"Young people are eligible to be referred to employers based on qualifications and skill levels," says Damien Nugent, staffing coordinator. "Employers make hiring decisions; we don't make any guarantees." Youth Works follows up with employers and, if necessary, makes additional referrals.

Employers pay Montgomery Youth Works $200 for each successful job placement. The fees from participating businesses make up about 10 percent of Youth Works budget. "It would never cover the cost of serving the number of kids we serve, " Sildon says, "but the whole idea was to change the paradigm. Young people bring value to businesses, and businesses pay for value."

Practicing What You Preach
In addition to finding jobs for young people, Youth Works employs teens as part of their staff. Meg MacWhirter, 18, first learned of the organization when she tried to hire a young person to work in her father's printing business. MacWhirter needed to fill the spot that she'd occupied over the summer, and she was disappointed by sloppy applications and people who showed up late for interviews.

MacWhirter filled out a job order at Montgomery Youth Works, and promptly filled the position with a young person who stayed for two years. "She did an incredible job," MacWhirter says. "It was definitely the best person we could have found."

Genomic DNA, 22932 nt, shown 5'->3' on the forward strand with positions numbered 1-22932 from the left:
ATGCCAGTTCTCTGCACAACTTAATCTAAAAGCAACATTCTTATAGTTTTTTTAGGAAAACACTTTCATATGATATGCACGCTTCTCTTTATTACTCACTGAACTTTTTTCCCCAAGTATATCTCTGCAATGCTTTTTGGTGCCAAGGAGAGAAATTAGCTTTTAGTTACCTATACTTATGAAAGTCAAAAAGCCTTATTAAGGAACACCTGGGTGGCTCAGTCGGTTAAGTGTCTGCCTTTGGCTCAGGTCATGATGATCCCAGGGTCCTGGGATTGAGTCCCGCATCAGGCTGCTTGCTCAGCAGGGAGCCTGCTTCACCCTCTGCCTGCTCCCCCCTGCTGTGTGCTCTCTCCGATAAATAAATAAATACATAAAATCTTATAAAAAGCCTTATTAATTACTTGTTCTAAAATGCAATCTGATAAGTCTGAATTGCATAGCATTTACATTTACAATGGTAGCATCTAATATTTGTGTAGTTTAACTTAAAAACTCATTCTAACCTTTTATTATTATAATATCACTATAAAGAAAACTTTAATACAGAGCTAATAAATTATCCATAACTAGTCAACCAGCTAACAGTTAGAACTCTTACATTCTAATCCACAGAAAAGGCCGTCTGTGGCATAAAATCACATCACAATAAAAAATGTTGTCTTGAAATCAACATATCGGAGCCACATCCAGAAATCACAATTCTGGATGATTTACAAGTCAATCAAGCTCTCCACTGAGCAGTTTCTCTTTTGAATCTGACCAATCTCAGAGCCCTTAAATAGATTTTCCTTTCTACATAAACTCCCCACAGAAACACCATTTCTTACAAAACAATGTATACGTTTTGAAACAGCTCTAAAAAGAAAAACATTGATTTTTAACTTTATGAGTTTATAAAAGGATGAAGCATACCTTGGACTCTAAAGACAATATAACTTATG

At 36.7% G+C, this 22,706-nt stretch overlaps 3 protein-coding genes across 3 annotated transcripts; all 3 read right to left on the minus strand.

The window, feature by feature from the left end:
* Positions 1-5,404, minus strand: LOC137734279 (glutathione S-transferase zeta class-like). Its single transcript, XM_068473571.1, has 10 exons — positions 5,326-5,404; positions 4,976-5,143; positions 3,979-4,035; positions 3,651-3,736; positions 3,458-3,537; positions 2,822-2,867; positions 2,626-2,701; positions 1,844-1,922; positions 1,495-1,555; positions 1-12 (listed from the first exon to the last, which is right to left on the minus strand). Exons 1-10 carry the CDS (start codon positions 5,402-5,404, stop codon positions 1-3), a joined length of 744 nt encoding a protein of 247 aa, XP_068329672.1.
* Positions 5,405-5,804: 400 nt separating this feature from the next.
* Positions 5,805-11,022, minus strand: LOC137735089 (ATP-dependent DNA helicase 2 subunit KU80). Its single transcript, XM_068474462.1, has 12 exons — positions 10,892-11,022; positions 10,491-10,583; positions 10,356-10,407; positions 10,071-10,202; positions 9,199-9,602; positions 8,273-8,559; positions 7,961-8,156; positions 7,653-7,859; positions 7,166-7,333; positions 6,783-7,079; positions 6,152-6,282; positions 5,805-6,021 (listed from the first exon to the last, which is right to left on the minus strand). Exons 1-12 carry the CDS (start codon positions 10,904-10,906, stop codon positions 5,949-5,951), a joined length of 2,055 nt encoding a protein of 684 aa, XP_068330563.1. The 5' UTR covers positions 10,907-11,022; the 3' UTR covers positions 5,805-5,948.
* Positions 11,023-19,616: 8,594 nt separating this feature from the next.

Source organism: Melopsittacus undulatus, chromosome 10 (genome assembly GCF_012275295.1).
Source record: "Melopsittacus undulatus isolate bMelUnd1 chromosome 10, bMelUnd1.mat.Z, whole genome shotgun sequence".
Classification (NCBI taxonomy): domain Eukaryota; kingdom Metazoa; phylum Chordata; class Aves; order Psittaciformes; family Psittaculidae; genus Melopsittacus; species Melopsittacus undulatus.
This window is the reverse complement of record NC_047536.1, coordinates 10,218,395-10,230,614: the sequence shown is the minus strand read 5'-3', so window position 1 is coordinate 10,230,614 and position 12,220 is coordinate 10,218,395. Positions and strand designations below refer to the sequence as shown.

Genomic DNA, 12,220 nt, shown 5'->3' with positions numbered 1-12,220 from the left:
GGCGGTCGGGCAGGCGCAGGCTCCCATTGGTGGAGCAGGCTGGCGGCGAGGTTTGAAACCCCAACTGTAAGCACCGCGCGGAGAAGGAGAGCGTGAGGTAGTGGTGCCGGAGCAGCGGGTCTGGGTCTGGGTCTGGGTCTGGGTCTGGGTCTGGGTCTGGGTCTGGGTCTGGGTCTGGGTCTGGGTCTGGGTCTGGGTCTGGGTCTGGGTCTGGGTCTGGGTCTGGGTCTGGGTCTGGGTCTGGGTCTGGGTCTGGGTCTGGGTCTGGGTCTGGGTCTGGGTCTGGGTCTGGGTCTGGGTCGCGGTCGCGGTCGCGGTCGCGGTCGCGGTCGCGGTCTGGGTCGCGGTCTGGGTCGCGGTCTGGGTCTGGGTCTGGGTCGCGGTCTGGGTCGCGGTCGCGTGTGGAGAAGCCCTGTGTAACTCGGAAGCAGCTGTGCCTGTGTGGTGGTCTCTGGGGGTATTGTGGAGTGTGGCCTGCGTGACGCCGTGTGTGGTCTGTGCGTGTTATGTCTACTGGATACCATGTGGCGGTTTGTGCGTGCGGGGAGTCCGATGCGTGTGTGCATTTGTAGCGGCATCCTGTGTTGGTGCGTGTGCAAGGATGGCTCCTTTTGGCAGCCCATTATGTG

A year later, Montgomery Youth Works gave MacWhirter an opportunity to join the Job Opportunities for Business Solutions (JOBS) Team. Composed of 15 young employees, the JOBS Team works to increase support from local businesses and to increase awareness among young people and the community as a whole. "I've learned a lot just from that part of the process—the public speaking and networking with business leaders," MacWhirter says.

MacWhirter says the employers benefit from eagerness of young people and willingness to try new things. "You're giving young people the opportunity to have jobs outside waitressing, lifeguarding and babysitting," MacWhirter says. "They're getting the opportunity to go on a career path rather than just have a summer job."

A Bite Out of the Budget
Today, the program's primary source of funding comes from a federal grant under the Workforce Investment Act. Additional funds come from the Maryland State Department of Education and Montgomery County. The program also relies on the financial support from corporations, foundations, private grants and fundraisers.